1. History’s Story
  2. Wanderers and Settlers: The Ancient Middle East to 400 B.C.
  3. The Chosen People: Hebrews and Jews, 2000 B.C. to A.D. 135
  4. Trial of the Hellenes: The Ancient Greeks, 1200 B.C. to A.D. 146
  5. Imperium Romanum: The Romans, 753 B.C. to A.D. 300
  6. The Revolutionary Rabbi: Christianity, the Roman Empire, and Islam, 4 B.C. to A.D. 1453
  7. From Old Rome to the New West: The Early Middle Ages, A.D. 500 to 1000
  8. The Medieval Mêlée: The High and Later Middle Ages, 1000 to 1500
  9. Making the Modern World: The Renaissance and Reformation, 1400 to 1648
  10. Liberation of Mind and Body: Early Modern Europe, 1543 to 1815
  11. Mastery of the Machine: The Industrial Revolution, 1764 to 1914
  12. The Westerner’s Burden: Imperialism and Nationalism, 1810 to 1918
  13. Rejections of Democracy: The InterWar Years and World War II, 1917 to 1945
  14. A World Divided: The Early Cold War, 1945 to 1980
  15. Into the Future: The Contemporary Era, 1980 to the Present
to Top of Page

Primary Sources for Chapter 15
Into the Future: The Contemporary Era, 1980 to the Present

Study Guide | Art History | Links

A Surprise Ending

Remarks at the Brandenburg Gate:  Ronald Reagan defines the issues of the Cold War.
Content Question: What are the differences Reagan points out between the “West” and the Soviets?
Analysis Question: How does Reagan frame the issue as if the “West” had already won the Cold War?
Evaluative Questions: Did qualities of “faith,” “truth,” or “freedom” bring down the wall or other more definable actions? How does this definition of American goals compare with those asserted by other presidents, e.g. Truman, Kennedy, Johnson).

Searching for Stability

Geert Wilders's Speech of 6 September 2007; see also:  The leader of the nationalist Party for Freedom warns against islamicization.
Content Question: What are Wilders’s concerns about the Netherlands and the West?
Analysis Questions: How does he place his analysis in a religious context? How does he use historical examples?
Evaluative Questions: Does his presentation use rhetorical exaggeration and drama or is it realistic?

Other perspectives on Islam in Europe are here and here. For Geert Wilders's warning to America, see here.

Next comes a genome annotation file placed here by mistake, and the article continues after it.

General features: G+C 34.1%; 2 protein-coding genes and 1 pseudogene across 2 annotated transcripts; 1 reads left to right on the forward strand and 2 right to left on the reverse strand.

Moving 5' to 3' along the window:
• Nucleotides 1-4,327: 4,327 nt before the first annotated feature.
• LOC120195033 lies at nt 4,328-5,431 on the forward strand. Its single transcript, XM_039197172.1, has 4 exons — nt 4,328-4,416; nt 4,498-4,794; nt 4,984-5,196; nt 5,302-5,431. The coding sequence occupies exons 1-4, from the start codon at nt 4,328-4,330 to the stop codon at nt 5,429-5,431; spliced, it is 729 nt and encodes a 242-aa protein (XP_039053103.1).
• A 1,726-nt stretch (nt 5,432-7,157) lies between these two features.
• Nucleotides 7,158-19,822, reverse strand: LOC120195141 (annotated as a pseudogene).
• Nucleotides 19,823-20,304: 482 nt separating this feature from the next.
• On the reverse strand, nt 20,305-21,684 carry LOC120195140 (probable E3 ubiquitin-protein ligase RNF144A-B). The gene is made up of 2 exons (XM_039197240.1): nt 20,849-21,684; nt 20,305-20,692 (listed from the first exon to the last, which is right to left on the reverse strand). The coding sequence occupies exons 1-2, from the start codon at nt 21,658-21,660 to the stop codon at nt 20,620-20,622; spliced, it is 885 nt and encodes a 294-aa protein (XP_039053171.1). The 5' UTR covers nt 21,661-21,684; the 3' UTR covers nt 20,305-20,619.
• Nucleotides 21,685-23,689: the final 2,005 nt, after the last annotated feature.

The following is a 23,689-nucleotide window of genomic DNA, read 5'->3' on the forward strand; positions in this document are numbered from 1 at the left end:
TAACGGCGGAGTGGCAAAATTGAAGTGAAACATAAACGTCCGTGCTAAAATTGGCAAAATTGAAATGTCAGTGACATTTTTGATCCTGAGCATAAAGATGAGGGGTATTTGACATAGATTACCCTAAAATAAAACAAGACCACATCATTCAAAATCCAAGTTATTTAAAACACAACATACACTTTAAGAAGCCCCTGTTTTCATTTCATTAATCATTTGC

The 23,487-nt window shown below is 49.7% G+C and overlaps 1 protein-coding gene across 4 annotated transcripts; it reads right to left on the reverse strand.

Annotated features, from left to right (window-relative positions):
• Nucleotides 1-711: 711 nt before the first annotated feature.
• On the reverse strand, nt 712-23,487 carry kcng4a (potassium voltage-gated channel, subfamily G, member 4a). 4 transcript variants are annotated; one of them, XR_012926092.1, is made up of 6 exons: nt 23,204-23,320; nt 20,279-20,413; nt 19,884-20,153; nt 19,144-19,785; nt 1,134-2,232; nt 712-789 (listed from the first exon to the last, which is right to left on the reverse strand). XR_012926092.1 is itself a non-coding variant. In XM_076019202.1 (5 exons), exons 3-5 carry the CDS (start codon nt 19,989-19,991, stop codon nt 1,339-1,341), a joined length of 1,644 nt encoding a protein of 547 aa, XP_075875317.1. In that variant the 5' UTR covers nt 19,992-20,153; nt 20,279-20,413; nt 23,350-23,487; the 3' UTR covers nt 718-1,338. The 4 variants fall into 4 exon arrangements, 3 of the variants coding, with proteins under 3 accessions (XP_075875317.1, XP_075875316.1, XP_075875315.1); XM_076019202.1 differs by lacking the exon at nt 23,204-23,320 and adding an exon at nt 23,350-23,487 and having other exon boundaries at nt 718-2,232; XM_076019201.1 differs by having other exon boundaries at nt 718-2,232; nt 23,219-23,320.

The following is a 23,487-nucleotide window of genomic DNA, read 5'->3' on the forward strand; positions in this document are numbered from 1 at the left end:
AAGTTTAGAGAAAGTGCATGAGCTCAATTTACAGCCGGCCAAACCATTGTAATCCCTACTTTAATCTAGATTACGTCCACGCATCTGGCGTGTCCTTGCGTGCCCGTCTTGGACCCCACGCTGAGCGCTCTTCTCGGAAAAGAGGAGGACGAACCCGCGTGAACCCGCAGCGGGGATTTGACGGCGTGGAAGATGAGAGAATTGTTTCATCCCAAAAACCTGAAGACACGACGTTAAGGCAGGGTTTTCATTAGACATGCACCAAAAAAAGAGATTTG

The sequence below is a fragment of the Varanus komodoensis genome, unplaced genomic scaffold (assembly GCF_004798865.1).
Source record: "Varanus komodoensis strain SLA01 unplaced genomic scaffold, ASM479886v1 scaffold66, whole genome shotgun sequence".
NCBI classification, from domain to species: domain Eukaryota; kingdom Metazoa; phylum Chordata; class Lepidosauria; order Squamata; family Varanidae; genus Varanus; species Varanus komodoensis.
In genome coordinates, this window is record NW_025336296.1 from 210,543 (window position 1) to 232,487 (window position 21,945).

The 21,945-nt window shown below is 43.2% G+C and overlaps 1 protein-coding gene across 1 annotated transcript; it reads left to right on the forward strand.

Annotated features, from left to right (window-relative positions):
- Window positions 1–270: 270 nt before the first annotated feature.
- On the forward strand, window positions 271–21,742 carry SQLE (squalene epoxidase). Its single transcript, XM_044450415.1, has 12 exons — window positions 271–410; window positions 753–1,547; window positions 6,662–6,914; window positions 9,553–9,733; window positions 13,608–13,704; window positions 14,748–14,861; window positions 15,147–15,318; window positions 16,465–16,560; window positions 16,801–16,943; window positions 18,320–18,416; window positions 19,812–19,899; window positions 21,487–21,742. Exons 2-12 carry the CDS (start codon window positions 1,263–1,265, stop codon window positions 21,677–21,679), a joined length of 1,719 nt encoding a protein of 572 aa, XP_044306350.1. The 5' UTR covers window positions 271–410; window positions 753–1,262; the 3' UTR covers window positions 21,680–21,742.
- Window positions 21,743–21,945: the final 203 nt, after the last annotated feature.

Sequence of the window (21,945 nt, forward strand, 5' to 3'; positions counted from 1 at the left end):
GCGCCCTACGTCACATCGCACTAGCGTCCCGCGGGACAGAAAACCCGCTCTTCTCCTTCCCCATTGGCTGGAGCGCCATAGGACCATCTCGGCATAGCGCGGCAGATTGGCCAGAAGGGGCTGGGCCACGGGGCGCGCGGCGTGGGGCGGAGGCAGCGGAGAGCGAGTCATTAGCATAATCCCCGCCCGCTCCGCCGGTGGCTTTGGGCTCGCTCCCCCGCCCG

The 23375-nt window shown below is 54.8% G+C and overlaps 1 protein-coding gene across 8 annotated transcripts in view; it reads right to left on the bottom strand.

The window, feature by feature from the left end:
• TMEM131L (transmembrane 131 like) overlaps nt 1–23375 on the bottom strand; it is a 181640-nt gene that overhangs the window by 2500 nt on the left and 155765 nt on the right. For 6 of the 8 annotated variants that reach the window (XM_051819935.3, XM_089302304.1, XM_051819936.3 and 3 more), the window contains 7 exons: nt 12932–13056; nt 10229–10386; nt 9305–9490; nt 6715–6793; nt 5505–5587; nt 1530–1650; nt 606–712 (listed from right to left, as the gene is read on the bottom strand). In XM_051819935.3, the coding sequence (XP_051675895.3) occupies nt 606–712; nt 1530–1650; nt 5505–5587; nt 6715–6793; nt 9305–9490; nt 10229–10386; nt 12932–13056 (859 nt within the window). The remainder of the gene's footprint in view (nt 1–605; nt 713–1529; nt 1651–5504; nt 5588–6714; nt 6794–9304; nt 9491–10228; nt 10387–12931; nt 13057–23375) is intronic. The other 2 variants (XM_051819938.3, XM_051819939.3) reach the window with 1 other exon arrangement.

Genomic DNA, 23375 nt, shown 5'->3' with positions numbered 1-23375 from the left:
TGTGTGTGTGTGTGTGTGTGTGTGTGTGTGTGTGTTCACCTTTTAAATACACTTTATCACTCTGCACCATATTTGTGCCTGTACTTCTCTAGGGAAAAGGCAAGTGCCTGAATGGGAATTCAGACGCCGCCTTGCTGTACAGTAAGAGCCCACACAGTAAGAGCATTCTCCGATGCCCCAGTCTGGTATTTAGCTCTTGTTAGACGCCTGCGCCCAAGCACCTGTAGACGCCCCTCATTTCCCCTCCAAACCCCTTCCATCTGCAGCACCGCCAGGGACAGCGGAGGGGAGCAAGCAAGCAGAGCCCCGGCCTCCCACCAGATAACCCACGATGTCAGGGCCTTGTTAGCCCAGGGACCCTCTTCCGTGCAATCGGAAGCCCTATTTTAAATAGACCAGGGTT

An Unexpected Revival

Radio Address by President Clinton:  the American leader explains his country’s and NATO’s involvement in Bosnia.
Content Question: What does the agreement set forth to maintain peace?
Analysis Question: How does the president justify American involvement in this issue?
Evaluative Questions: How successful has the agreement been? When and how should nations intervene should powerful states and alliances intervene in the “internal” affairs of others?

See also: Many documents on the Cyprus Problem are to be found at the Press and Information Office for the Republic of Cyprus.

Haves and Cannots

Death of the Globalization Consensus:  A Harvard professor notes diverging views about the globalized economy, just at the beginning of the major collapse of 2008.
Content Question: What are the criticisms the author notes?
Analysis Question: What does the author suggest needs to still be done?
Evaluative Questions: How can the process of economic globalization be changed or controlled?

See also: some other views of globalization are offered here or here.

Values of Violence

Jihad Against Jews and Crusaders:  Osama bin Laden issues a fatwa against America.
Content Question: What reasons does bin Laden give for hostility toward Americans?
Analysis Question: How does he place his suggestions in a religious context?
Evaluative Questions: How justifiable is it to call the actions of either America or al Queda a crusade or jihad?


Primary Source Project Links

15. The European Central Bank versus the National Front


Last Updated: 8 January 2017